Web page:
wild_cat, Yes, it is beyond overwhelming that your entire future might be in the hands of a complete stranger. I hope you have a neurologist who is aware of this "power" and uses it wisely.
Your symptoms sound so very classic. Have you set yourself up for a good appt.? Have you written a simple "log" of symptoms, when they happen, etc? Sometimes it helps for a doctor to see symptoms than to hear us say them. Then they are also there as a permanent record.
I've had MG my entire life but only diagnosed at age 42 (misdiagnosed with lazy eye at age 10). I have gone through so many phases of adapting my life to this disease it's unreal. But that's the great thing about being human; we are adaptable. We might get there via kicking, screaming, crying, rocking or any other mode of coping but we get there.
It does help to really look at the phases of grief and know that they are useful, no matter what order you go through them or what ones you skip over. Hopefully you'll get to the diagnosis and treatment phases soon.
The brain is truly amazing. You might get a high from endorphins and oxytocin from exercising but you can get the same from playing music while doing dishes. And this might be borderline inappropirate to put here on this particular forum but there are people who can have an "O" while sleeping, with no activity other than brain activity.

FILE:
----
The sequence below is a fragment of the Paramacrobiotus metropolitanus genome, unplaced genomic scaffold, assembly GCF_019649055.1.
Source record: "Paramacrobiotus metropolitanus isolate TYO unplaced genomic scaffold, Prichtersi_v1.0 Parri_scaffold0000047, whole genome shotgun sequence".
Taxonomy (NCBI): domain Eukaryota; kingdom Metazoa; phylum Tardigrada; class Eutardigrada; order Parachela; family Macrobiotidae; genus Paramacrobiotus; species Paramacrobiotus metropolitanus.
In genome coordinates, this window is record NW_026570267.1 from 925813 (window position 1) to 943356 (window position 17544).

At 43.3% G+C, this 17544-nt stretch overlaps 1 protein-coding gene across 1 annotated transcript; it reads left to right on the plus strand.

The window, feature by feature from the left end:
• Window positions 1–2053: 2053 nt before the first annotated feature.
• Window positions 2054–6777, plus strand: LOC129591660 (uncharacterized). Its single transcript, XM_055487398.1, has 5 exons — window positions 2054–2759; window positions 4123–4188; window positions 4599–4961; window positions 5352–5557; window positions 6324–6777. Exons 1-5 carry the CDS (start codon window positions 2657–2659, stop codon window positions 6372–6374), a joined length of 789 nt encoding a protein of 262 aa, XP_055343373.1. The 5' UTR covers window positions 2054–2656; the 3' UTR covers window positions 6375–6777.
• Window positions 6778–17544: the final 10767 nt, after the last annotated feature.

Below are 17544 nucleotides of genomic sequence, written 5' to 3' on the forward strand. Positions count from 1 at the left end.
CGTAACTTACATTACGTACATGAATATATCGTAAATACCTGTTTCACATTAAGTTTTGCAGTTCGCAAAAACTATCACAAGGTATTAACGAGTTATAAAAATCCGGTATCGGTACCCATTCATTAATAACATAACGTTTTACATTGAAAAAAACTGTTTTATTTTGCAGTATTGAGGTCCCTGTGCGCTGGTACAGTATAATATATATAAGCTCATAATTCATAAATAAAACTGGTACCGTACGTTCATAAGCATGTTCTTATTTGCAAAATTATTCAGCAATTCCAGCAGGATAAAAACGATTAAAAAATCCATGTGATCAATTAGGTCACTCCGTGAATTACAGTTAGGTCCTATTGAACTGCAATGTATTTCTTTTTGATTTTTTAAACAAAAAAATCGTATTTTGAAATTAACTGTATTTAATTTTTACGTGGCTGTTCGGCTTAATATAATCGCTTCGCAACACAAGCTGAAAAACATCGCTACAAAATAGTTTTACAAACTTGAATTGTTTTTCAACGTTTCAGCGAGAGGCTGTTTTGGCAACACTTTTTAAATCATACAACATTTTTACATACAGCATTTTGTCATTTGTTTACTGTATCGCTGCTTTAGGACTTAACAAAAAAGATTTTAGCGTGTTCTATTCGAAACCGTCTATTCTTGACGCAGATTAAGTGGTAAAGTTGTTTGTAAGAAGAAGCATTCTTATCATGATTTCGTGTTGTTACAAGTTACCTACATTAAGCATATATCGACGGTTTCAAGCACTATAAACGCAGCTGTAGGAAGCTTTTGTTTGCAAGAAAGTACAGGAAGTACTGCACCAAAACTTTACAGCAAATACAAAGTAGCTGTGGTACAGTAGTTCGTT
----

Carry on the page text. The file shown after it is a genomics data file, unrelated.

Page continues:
There are some amazing leaders in the field of energy and medicine. We are each a field of energy, one that is largely untapped. If you can do some reading in that area, it really does help. For example, I try to focus every day on gratitude, love of what is around me and what I can do and that my mind is a playground I can hop around in despite MG. I meditate (which I've been taught how to do well), which really keeps me centered. I stay away from any "artificial" energy as much as I can, such as electronic things because they emanate electronic fields that can be harmful to us. If you don't know much about this stuff, it might sound like I'm getting off topic.
I do hate that I can't do what I used to and I still go through phases of anger over it. That's really normal! But then I get "real" and deal with my life the way it is and not the way I want it to be. But you're still in the diagnosis stage of all of this. Cut yourself a break. For whatever reason, you're having to go through all of this. And while it sucks, I do believe we all go through what we do for a reason.
You can't compare your life to anyone else's with any degree of success but, sometimes, it does help to look at people in NJ or NY who just lost everything or people who have ALS. But that's really just a coping skill. After you get a diagnosis, if you can see a psychiatrist or psychologist and get more coping skills, it really does help to handle an illness. Having one truly challenges you on a daily basis.
I hope you and your neurologist can work together to figure it all out. In the meantime, do something really nice for yourself. Pamper yourself. Let the expectations go and just enjoy the moment.